I read the English translations of the poems as I don’t read Mandarin and realised that my pop song writing style is very close to how these women wrote the translated poetry in English. It’s very abstract and sometimes it doesn’t make sense from being lost in translation but it’s still beautiful. It’s very poetic and I’ve just realised for many years that people have said to me that about my pop songs and previous albums that the lyrics make sense but doesn’t matter (laughs). I’ve realised that this is the intonation and the phrasing was from a deep ancestral and ethnic base.
I find that when you’re from an ethnic background you tend to want to explore that culture as you get older and find yourself being drawn to that later in life as opposed to your teens and early twenties.
Yeah, then you have your elders pass away or you have children of your own and I think of the cycle of life commonly pushes you in that direction of questioning who you are and how you fit into society. I think being born in New Zealand having grown up in Malaysia and Singapore then ending up in Australia and feeling very much Australian now, people have always asked me where I’m from even down to the taxi driver! That’s a very complicated answer for me and I think in many ways we all have a complicated answer for that question.
You can’t be defined by how you look and what you sound like. Again, with my Grandmother the Matriarch who passed at 103 was my only remaining grandparent left, I think I had a realisation that ‘if she goes, I don’t know anything about my past and where the documentation is so I can pass on to my own child.’ Yeah, like you said it’s the journey of life.
Do you find your audiences can relate or identify with that?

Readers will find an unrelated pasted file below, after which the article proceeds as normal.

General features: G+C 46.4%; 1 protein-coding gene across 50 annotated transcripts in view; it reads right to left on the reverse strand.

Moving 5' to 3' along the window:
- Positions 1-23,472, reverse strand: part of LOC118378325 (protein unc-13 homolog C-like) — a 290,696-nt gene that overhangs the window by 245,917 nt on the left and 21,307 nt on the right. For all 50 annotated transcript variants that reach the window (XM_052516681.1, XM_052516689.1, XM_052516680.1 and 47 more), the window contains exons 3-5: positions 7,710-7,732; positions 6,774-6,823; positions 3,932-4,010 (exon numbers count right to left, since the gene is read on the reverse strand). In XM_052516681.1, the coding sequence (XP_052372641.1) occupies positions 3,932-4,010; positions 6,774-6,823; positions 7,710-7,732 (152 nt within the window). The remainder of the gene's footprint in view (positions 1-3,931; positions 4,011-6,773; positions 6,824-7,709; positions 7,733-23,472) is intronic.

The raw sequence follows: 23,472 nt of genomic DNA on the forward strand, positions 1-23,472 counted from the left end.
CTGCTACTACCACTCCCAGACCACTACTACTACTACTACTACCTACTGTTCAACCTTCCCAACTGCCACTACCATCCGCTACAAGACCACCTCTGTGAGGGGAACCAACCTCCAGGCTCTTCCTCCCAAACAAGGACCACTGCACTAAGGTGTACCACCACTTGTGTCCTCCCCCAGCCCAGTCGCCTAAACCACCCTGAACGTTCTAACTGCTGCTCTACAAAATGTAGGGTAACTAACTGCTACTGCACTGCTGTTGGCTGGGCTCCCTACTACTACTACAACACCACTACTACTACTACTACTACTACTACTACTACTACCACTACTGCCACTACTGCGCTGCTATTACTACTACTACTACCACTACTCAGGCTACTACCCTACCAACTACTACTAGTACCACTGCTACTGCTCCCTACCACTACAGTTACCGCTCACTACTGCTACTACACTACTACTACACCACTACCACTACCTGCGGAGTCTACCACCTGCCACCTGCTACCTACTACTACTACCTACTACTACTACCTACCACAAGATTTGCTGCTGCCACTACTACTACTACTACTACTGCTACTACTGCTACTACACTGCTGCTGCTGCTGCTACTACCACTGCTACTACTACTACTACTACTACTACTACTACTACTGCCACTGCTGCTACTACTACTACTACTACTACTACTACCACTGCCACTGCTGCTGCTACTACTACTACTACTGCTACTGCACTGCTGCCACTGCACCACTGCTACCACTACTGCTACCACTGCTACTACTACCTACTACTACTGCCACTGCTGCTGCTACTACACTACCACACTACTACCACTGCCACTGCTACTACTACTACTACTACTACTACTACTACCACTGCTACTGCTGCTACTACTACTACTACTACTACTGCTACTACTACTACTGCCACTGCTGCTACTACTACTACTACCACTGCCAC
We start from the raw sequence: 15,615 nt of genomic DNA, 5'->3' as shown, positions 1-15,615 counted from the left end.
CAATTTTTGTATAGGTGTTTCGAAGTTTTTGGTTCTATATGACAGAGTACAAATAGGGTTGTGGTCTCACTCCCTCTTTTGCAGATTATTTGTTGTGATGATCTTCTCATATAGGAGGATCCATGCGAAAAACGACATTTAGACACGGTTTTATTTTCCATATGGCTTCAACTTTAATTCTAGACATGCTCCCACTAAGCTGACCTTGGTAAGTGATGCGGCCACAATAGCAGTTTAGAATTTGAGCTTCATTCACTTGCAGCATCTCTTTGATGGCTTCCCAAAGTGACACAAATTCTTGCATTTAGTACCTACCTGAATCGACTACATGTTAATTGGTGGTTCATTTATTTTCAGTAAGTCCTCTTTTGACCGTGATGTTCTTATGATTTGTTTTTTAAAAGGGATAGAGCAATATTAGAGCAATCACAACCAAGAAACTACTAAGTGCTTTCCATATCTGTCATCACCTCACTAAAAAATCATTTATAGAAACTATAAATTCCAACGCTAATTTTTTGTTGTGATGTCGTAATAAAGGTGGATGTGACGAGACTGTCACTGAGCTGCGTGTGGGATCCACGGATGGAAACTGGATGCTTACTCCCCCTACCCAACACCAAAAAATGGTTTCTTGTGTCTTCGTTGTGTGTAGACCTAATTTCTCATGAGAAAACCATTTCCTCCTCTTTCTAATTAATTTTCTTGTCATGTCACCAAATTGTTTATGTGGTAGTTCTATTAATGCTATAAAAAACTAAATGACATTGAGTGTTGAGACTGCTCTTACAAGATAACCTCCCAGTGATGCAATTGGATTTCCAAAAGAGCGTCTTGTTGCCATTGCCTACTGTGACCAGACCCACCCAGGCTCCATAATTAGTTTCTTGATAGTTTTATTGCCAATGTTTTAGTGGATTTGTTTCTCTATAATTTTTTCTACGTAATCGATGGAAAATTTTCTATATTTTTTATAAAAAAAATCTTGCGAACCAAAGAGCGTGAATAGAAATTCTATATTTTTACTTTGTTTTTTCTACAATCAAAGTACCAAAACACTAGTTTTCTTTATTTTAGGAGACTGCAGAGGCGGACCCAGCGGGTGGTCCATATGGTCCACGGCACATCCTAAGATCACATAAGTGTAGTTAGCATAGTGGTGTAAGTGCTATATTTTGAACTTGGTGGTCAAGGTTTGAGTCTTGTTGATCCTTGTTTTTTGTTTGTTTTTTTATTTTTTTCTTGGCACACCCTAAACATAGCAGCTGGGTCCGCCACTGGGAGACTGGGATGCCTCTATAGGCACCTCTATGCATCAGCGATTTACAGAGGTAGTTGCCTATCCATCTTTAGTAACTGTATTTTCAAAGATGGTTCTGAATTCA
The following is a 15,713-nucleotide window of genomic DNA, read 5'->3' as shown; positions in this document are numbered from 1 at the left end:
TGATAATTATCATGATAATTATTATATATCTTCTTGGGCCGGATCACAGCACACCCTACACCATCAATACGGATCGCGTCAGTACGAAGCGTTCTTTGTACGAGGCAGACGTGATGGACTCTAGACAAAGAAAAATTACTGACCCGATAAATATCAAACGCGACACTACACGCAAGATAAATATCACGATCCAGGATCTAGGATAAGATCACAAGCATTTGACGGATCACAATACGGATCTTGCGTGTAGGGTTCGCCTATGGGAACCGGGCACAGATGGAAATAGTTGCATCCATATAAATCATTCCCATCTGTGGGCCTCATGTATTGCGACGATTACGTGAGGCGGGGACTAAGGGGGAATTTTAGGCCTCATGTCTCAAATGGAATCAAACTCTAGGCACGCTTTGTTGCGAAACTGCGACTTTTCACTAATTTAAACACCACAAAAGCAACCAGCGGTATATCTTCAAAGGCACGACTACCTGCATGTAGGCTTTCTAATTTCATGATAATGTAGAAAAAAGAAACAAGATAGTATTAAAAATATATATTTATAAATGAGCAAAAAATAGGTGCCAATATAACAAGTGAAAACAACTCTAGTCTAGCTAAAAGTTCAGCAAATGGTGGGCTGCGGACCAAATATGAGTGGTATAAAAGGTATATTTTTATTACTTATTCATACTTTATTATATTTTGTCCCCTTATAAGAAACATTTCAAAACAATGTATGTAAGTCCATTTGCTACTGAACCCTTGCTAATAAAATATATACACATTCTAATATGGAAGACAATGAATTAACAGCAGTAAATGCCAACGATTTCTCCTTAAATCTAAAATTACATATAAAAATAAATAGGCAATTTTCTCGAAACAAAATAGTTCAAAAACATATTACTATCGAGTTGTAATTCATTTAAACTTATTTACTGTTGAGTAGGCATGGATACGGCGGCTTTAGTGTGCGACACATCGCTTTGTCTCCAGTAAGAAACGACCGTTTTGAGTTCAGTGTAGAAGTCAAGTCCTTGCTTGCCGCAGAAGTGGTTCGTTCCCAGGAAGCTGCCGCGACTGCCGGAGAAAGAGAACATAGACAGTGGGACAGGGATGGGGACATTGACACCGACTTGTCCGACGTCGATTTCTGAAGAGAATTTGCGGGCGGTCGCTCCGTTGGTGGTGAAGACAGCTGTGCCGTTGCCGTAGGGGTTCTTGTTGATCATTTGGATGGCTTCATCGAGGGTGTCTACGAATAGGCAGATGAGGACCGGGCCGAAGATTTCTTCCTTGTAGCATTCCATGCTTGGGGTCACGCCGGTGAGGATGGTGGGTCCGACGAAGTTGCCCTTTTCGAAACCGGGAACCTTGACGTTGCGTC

At my shows a lot of people of Chinese ethnicity, who maybe part or full, come up to me and tell me that their ancestors have been in Australia for two hundred years since the Gold Rush and they have slight slanty eyes but people still assume they are Chinese. They don’t speak the language nor have they travelled to China and they found that my music spoke to them because its like an acknowledgement of Australian Asia which is kind of undefinable.
The melodies are resonant of folks from Asia but the application is very different. It speaks about that kind of inner dialogue, restraint and duty that a lot of Chinese art and poetry speak about particularly with the women in history, where there was that element of restraint and duty. There was passion written in their poetry which couldn’t be fully explored during their time, the lyrics are very reserved and there’s a yearning. It’s heart breaking and generations of women particularly with poets a lot of it was lost in fires or didn’t survive so I’m just trying to give a voice in a very Australian way.
Your music is quite unique.
I didn’t realise there was this ‘gap’ in music in Australia until I started performing this work and I saw that no one else had chosen this kind of narrative in the music scene anyway. Definitely with original songs, not covers and I hope to keep going because there’s a lot more to give here. Western classical music particularly my major influences which are Eastern European; the Hungarians and their composers, they actually had a lot in common with Chinese folk music. Their Pentatonic Scales and how the melodies were formed had more in common with their peasants and folk people such as in Hungary. They had more in common with the Chinese than with the Germans who were just next door! That mixture of music in the album is really interesting.
I was listening to your music and I did find myself getting absorbed into it. I’m really looking forward to seeing your show!
I think the general theme of identity and looking for home wherever that may be; it could be ancestral or home, there’s very much a female dialogue there like I said the duty and restraint. I find that its very deep in Chinese culture but it can be found anywhere. Its really the Australian story; where is home?
Interview by Anastasia Lambis
Catch Sophie Koh performing the Book Of Songs at The Spiegeltent at The Garden of Unearthly Delights on Saturday 3 March at 3.30pm. Tickets from FringeTix.